(1559—1634) poet and playwright
born near Hitchin, in Hertfordshire. After more than a decade as a professional playwright he turned to his major work of translating Homer, completed in 1616. Chapman's earliest published works include non‐dramatic poems: The Shadow of Night (1594); a pair of complex Neoplatonic poems; and his completion of Marlowe's Hero and Leander (1598). Seven comedies are extant: The Blind Beggar of Alexandria (1598), An Humorous Day's Mirth (1599), All Fools (1605), The Gentleman Usher and Monsieur D'Olive (1606), May‐Day (1611), and The Widow's Tears (1612). He collaborated with Jonson and John Marston (1576–1634) on a further comedy, Eastward Hoe, in 1605, which led to a short period of imprisonment for Jonson and Chapman because of its anti‐Scottish satire. The tragedies consist of two two‐part plays, Bussy D'Ambois (1607) and The Revenge of Bussy D'Ambois (1613), The Conspiracy of Charles, Duke of Byron and The Tragedy of Byron (1608), and one single play, Caesar and Pompey (1631). The Tragedy of Chabot (1639) appears to be a Chapman tragedy revised by James Shirley. Chapman also collaborated with Fletcher, Jonson, and Massinger in writing The Bloody Brother (c.1616, pub. 1639). The hasty publication of the first of his Homeric translations, Sevaen Bookes of the Iliades of Homere (1598), marked the earl of Essex's embarkation for Ireland; 12 books of the Iliad and Odyssey were published together as The Whole Works of Homer; Prince of Poetts (1616). Jonson praised Chapman as second only to himself as a writer of masques. Chapman was long the favourite candidate for the ‘rival poet’ referred to in Shakespeare's Sonnets. In more recent times Chapman has been seen as a crucial figure in a secret society of freethinkers called the School of Night, of which Marlowe, Harriot, and Matthew Roydon were also members. Though there are links between Chapman and all these figures, it is not now thought that they took such a formal shape. As poet and dramatist, Chapman is most often seen as a genius manqué, whose learning and energy were never sufficently disciplined. Perhaps the only lines of Chapman's poetry that are still well known are these from Bussy D'Ambois:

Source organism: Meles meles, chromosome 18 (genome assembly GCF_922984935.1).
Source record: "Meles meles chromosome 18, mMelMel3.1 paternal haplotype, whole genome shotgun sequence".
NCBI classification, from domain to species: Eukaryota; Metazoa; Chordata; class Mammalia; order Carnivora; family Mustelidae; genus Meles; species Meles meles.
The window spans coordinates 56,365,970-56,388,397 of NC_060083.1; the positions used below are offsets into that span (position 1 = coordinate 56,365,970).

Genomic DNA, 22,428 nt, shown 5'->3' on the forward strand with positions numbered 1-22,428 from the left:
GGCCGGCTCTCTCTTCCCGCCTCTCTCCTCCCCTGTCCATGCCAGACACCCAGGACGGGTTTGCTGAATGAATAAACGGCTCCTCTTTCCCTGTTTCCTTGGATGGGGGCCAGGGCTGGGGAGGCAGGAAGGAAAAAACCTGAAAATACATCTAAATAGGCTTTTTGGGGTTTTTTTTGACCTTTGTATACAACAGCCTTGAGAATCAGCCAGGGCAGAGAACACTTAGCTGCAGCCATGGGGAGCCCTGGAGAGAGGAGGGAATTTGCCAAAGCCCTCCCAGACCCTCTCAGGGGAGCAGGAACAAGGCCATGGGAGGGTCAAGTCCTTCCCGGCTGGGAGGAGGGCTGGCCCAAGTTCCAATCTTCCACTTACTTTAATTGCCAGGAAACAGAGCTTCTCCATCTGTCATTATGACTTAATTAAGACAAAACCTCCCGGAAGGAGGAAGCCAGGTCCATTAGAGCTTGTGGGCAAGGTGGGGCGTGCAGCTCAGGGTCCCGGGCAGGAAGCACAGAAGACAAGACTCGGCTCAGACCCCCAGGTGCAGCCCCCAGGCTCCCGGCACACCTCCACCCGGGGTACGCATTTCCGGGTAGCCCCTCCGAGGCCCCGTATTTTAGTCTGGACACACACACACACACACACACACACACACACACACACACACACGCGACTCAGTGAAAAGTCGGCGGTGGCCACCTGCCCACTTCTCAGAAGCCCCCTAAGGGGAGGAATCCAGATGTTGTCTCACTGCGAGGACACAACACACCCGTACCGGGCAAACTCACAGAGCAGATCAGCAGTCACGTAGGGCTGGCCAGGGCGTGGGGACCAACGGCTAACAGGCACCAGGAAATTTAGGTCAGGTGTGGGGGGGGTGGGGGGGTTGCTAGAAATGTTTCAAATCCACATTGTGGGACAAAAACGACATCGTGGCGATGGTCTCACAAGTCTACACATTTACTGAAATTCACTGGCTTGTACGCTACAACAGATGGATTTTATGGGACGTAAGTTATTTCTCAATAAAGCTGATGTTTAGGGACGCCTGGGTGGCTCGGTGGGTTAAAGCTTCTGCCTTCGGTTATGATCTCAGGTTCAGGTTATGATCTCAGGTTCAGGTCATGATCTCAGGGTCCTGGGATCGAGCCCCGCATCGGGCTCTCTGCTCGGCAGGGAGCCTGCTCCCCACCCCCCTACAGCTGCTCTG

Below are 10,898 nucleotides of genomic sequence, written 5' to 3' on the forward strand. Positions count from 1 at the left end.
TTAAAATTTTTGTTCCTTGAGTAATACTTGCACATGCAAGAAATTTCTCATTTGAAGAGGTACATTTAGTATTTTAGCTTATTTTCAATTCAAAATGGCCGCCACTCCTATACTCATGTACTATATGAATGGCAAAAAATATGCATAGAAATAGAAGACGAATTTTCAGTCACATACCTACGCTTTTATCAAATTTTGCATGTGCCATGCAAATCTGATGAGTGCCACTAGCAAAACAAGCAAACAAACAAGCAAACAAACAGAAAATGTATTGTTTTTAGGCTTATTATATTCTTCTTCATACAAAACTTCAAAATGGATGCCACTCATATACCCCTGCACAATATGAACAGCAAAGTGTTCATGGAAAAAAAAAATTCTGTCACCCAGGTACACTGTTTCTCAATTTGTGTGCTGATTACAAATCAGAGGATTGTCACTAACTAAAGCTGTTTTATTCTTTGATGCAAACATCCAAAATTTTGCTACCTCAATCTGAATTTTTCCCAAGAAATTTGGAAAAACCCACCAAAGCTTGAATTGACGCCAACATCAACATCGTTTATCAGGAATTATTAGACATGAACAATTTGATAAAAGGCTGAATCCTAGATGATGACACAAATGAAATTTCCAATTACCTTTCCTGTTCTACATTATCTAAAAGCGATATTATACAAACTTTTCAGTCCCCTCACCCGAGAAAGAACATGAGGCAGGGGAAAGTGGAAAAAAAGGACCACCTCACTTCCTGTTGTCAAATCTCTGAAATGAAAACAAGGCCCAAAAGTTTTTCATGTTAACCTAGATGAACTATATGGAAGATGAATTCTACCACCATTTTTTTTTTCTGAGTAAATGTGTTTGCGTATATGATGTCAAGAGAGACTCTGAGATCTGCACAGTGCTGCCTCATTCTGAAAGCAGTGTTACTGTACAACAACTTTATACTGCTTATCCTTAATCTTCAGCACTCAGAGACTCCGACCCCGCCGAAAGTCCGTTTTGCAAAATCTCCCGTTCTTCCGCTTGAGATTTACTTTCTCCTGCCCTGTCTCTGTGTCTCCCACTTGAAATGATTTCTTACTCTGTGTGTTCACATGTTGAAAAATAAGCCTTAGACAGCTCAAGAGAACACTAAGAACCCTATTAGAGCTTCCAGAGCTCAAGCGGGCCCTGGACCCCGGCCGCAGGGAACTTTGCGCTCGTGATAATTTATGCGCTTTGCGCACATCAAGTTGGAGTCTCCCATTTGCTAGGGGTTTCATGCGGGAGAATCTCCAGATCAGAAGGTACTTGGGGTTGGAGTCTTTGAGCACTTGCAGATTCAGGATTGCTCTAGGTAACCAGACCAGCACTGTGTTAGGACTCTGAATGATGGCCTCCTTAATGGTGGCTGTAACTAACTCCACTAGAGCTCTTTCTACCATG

Man is a torch borne in the wind; a dream But of a shadow, summ'd with all his substance.